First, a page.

Philadelphia, PA: Pew Charitable Trusts; July 21, 2020.
Tracking problems with health information technology (Health IT) is an important strategy to drive improvement. This report outlines general health IT and decision support actions to inform action, and discusses the role that regulation and accreditation have for driving improvement.
Classen DC, Holmgren AJ, Co Z, et al. JAMA Netw Open. 2020;3.
Researchers measured the safety performance of electronic health record (EHR) systems using simulated medication orders that can lead to adverse events or death in order to evaluate how well the systems identified these errors, and the mitigating effect of computerized physician order entry and clinical decision support (CDS) tools. Safety performance increased moderately over the 10-year study period but there was considerable variation in performance based on the level of decision support (basic or more complex) and EHR vendor; safety risks persist despite EHR implementation.
Health care is working to provide high-value care and prevent overuse while ensuring patient safety. This commentary highlights the importance of educational initiatives, mentors, and use of clinical decision support to help clinicians determine what amount of care is appropriate for a given clinical situation.
He J, Baxter SL, Xu J, et al. Nat Med. 2019;25:30-36.
Artificial intelligence (AI) is seen as a transformative technology for data application, decision making, and research. This commentary summarizes issues surrounding widespread use of AI in health care, such as integration into clinical workflow, data standardization, and patient safety.
Jha AK, DesRoches CM, Campbell EG, et al. N Engl J Med. 2009;360:1628-38.
Increasing the use of electronic health records (EHRs) is a major policy priority, as implementation has been slow both in the United States and in other countries. This survey of nearly 3000 US hospitals found that less than 2% had a fully functional EHR (defined as incorporating clinical documentation, laboratory and imaging results, computerized provider order entry, and clinician decision support). Survey respondents cited cost and maintenance considerations as major barriers to adopting EHRs, concerns that have been cited in prior research. Given that most outpatient practices also do not use electronic records, the authors recommend several policy initiatives to spur EHR implementation.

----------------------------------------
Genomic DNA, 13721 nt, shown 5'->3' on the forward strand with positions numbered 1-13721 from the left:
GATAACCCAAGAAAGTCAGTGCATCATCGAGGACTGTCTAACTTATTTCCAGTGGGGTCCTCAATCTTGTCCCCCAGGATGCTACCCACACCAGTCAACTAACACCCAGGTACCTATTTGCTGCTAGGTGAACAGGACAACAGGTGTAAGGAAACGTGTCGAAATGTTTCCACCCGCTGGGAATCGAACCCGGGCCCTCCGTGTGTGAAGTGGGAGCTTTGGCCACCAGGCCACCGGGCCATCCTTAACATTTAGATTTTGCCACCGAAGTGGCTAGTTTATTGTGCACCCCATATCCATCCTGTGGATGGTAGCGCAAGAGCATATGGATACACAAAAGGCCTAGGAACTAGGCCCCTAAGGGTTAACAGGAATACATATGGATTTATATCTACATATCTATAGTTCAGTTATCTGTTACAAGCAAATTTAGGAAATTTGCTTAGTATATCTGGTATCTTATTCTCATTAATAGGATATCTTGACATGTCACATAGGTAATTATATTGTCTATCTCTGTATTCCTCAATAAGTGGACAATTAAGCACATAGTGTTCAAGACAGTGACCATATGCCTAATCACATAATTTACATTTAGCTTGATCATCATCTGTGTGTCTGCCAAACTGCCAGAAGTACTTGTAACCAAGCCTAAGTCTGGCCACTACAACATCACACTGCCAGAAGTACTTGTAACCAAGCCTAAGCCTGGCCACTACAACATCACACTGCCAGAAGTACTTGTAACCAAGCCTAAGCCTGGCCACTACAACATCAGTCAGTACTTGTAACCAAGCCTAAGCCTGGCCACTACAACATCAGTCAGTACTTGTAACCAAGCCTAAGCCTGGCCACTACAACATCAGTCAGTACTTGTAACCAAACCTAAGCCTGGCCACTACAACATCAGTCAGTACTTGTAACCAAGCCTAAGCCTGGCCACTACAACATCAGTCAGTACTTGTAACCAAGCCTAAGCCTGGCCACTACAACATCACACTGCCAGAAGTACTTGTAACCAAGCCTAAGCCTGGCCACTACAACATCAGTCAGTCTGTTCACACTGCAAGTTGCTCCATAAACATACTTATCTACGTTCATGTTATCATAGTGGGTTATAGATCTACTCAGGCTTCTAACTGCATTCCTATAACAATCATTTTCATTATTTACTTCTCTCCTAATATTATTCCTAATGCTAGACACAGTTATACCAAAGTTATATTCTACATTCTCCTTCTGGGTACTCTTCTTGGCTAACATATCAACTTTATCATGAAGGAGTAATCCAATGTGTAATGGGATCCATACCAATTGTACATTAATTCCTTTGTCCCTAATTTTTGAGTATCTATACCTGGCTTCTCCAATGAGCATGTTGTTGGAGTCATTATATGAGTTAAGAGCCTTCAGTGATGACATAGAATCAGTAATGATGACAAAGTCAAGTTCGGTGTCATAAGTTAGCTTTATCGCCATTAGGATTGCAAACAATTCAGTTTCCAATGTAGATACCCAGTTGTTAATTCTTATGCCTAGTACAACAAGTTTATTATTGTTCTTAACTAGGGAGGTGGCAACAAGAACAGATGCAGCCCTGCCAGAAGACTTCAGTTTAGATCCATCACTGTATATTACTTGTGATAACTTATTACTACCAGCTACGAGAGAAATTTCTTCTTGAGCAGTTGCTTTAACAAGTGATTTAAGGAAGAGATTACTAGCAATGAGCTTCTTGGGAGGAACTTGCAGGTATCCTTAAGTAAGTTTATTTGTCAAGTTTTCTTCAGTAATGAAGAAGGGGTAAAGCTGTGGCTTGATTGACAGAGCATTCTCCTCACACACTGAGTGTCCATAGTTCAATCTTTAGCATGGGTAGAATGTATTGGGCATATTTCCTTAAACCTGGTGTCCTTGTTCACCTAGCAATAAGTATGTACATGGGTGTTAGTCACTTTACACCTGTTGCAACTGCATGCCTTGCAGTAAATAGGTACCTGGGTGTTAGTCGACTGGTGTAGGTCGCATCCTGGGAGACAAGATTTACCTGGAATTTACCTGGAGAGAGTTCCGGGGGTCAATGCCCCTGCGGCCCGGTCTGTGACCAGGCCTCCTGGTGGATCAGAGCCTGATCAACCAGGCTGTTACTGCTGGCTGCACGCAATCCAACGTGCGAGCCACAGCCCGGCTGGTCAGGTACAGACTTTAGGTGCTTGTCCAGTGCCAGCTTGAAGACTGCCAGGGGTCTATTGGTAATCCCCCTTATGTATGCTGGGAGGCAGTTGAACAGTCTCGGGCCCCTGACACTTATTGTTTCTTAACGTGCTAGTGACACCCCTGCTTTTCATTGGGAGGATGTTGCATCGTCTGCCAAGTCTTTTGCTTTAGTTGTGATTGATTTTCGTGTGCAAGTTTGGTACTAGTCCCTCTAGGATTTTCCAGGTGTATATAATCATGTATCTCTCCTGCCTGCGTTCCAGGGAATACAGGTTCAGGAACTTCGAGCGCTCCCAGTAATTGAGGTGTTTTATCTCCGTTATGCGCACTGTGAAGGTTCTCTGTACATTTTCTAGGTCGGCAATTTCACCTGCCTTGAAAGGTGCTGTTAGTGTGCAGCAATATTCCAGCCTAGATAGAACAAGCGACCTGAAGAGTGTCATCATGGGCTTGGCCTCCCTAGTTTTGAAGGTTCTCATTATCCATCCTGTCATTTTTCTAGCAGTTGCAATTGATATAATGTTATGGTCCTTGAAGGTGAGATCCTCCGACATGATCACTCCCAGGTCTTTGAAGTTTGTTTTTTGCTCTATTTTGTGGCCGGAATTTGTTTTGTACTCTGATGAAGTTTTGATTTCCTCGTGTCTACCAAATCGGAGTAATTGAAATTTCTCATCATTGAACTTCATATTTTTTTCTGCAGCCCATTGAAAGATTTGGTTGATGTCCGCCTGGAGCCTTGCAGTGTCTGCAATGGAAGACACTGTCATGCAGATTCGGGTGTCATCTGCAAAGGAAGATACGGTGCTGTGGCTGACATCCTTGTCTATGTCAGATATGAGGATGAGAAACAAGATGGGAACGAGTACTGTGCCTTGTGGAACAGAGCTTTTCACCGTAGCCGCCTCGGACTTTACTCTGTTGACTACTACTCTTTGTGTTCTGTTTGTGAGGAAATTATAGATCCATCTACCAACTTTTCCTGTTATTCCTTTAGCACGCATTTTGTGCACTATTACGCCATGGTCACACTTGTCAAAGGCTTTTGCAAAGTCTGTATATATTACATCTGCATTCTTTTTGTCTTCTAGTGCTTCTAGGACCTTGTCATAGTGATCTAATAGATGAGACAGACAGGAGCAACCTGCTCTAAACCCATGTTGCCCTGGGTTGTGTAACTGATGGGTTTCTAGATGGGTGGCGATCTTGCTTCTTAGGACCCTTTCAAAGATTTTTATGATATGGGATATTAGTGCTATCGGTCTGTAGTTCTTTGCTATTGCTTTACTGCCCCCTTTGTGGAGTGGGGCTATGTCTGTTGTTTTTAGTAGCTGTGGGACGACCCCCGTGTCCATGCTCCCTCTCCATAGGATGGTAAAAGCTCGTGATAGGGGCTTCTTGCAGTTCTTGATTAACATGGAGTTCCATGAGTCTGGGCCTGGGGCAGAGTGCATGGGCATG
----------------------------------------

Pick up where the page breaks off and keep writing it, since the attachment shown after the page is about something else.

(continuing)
A woman with symptoms of sinusitis was given 2 different courses of broad-spectrum antibiotics, neither of which improved her symptoms. Hospitalized for autoimmune hemolysis (presumably from the antibiotic), the patient suffered multiorgan failure and septic shock, and died.
Subramanian S, Hoover S, Gilman BH, et al. J Am Geriatr Soc. 2007;55:1451-1457.
In analyzing barriers that prevent broad use of computerized physician order entry (CPOE) in long-term care facilities, this review details how misalignment between stakeholder costs and benefits could stall adoption.
Simon JS, Rundall TG, Shortell SM. J Am Med Inform Assoc. 2007;14:432-9.
The authors surveyed primary care medical groups and found that only 27% have electronic order entry with decision support for chronic disease care. External quality incentives were associated with driving adoption of such tools.
Avery AJ, Savelyich BSP, Sheikh A, et al. Qual Saf Health Care. 2007;16:28-33.
Enhanced information technology (IT) has been identified as a key component of improving patient safety, but development and implementation of health care IT systems have sometimes led to unintended consequences. In this study, the authors interviewed 31 health care IT stakeholders, ranging from IT developers to frontline clinicians, to identify priority areas for improving IT in the primary care setting. Interviewees voiced a strong interest in using IT for decision support but were frustrated with a perceived lack of attention to human factors engineering in current IT systems.
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